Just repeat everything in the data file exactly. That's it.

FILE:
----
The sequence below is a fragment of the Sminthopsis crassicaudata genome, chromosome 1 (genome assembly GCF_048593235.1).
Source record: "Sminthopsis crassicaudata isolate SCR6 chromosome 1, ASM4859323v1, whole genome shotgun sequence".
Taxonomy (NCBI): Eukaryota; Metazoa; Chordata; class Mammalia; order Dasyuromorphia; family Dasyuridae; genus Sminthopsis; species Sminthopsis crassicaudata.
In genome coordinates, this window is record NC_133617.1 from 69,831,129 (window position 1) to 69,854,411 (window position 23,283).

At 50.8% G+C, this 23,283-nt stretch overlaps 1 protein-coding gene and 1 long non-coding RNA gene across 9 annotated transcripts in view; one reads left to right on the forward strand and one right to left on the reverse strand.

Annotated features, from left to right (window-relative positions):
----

The sequence below is a fragment of the Sminthopsis crassicaudata genome, chromosome 1 (genome assembly GCF_048593235.1).
Source record: "Sminthopsis crassicaudata isolate SCR6 chromosome 1, ASM4859323v1, whole genome shotgun sequence".
Taxonomy (NCBI): Eukaryota; Metazoa; Chordata; class Mammalia; order Dasyuromorphia; family Dasyuridae; genus Sminthopsis; species Sminthopsis crassicaudata.
In genome coordinates, this window is record NC_133617.1 from 69,831,129 (window position 1) to 69,854,411 (window position 23,283).

At 50.8% G+C, this 23,283-nt stretch overlaps 1 protein-coding gene and 1 long non-coding RNA gene across 9 annotated transcripts in view; one reads left to right on the forward strand and one right to left on the reverse strand.

Annotated features, from left to right (window-relative positions):